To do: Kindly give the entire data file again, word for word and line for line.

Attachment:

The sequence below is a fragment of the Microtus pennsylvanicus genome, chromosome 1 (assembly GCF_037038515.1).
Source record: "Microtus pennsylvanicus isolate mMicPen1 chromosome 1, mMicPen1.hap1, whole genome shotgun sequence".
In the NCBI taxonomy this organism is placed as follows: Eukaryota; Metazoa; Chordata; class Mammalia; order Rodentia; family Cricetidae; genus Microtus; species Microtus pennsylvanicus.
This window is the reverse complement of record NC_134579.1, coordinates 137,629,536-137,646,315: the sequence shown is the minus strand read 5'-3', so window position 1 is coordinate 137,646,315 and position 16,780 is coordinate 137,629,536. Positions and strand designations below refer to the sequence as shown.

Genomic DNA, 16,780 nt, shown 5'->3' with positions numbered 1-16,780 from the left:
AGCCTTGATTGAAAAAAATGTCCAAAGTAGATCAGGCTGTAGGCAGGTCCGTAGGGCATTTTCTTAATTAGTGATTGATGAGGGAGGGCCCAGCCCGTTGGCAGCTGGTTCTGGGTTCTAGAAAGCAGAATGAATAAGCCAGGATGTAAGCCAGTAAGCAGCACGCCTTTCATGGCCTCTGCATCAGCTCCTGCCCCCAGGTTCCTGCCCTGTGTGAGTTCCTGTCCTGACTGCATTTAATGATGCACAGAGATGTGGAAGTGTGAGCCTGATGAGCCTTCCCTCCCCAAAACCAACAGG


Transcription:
The sequence below is a fragment of the Microtus pennsylvanicus genome, chromosome 1 (assembly GCF_037038515.1).
Source record: "Microtus pennsylvanicus isolate mMicPen1 chromosome 1, mMicPen1.hap1, whole genome shotgun sequence".
In the NCBI taxonomy this organism is placed as follows: Eukaryota; Metazoa; Chordata; class Mammalia; order Rodentia; family Cricetidae; genus Microtus; species Microtus pennsylvanicus.
This window is the reverse complement of record NC_134579.1, coordinates 137,629,536-137,646,315: the sequence shown is the minus strand read 5'-3', so window position 1 is coordinate 137,646,315 and position 16,780 is coordinate 137,629,536. Positions and strand designations below refer to the sequence as shown.

Genomic DNA, 16,780 nt, shown 5'->3' with positions numbered 1-16,780 from the left:
AGCCTTGATTGAAAAAAATGTCCAAAGTAGATCAGGCTGTAGGCAGGTCCGTAGGGCATTTTCTTAATTAGTGATTGATGAGGGAGGGCCCAGCCCGTTGGCAGCTGGTTCTGGGTTCTAGAAAGCAGAATGAATAAGCCAGGATGTAAGCCAGTAAGCAGCACGCCTTTCATGGCCTCTGCATCAGCTCCTGCCCCCAGGTTCCTGCCCTGTGTGAGTTCCTGTCCTGACTGCATTTAATGATGCACAGAGATGTGGAAGTGTGAGCCTGATGAGCCTTCCCTCCCCAAAACCAACAGG